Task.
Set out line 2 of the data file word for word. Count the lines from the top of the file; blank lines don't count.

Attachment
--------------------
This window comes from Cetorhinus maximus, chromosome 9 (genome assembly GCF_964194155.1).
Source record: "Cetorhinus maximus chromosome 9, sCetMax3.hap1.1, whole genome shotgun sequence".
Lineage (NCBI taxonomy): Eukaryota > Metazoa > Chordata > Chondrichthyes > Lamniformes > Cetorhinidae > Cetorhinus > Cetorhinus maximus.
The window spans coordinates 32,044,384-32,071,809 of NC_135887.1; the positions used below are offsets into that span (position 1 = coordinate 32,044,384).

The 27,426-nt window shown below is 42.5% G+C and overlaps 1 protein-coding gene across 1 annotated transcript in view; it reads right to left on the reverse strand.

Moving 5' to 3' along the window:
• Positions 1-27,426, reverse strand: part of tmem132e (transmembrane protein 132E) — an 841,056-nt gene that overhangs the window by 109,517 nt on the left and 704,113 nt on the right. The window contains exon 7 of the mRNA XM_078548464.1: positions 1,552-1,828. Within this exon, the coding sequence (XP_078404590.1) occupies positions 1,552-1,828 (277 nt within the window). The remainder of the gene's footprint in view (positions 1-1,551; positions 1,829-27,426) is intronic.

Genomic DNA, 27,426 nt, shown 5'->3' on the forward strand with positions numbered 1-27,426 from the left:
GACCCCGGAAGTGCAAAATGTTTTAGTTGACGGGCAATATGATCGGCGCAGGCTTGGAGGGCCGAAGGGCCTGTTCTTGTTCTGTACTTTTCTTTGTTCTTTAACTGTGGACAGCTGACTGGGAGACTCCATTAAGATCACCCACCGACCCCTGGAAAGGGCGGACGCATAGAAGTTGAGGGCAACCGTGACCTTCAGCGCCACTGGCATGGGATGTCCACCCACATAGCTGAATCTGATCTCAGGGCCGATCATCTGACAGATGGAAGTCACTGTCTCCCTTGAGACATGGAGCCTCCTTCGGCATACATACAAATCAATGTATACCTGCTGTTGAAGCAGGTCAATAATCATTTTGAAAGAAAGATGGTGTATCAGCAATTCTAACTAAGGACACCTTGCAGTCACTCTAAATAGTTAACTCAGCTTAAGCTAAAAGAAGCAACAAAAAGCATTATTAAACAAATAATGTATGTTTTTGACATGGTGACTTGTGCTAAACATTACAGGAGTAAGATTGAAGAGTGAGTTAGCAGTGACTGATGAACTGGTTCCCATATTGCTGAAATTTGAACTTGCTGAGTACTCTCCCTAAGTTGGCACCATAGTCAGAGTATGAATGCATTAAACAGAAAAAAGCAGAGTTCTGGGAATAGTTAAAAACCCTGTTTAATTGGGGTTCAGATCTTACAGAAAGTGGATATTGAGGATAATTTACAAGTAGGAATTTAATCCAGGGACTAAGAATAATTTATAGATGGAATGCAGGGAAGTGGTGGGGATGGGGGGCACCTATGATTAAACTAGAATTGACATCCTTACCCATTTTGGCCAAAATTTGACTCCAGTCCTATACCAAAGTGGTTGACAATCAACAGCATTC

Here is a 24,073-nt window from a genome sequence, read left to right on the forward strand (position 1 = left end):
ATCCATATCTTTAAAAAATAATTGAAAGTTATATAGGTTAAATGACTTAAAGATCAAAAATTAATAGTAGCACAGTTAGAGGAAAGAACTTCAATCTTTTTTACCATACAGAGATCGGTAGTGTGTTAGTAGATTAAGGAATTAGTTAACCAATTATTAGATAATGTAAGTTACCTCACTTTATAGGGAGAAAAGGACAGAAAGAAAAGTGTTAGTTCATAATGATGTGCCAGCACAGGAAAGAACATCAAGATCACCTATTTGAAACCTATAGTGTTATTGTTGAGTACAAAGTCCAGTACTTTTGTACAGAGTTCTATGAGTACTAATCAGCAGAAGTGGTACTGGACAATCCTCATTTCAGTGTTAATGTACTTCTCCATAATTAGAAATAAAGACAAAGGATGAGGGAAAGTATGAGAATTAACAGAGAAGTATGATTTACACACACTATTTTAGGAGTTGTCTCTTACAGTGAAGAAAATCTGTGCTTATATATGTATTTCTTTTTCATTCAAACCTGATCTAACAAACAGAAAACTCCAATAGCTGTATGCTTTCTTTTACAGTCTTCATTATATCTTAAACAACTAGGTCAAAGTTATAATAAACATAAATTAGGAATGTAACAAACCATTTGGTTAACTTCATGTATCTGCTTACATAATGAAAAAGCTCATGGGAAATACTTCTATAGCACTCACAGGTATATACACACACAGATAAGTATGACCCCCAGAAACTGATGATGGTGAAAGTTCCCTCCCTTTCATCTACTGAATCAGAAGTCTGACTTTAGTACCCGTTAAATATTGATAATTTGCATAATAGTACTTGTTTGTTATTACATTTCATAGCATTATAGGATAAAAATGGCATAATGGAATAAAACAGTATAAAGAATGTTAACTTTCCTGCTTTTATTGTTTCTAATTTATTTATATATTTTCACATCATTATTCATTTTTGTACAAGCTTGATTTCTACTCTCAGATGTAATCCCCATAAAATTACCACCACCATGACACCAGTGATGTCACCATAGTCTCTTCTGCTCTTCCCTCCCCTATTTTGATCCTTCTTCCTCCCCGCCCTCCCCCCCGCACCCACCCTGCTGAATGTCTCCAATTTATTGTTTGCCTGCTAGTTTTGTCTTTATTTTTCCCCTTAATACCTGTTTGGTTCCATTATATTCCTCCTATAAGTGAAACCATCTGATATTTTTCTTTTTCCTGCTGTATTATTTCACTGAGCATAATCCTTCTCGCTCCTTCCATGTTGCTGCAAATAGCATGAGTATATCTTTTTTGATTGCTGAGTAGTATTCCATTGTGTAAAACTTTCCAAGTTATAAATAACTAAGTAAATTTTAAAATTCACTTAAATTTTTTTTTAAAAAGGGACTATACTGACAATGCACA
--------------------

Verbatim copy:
Source record: "Cetorhinus maximus chromosome 9, sCetMax3.hap1.1, whole genome shotgun sequence".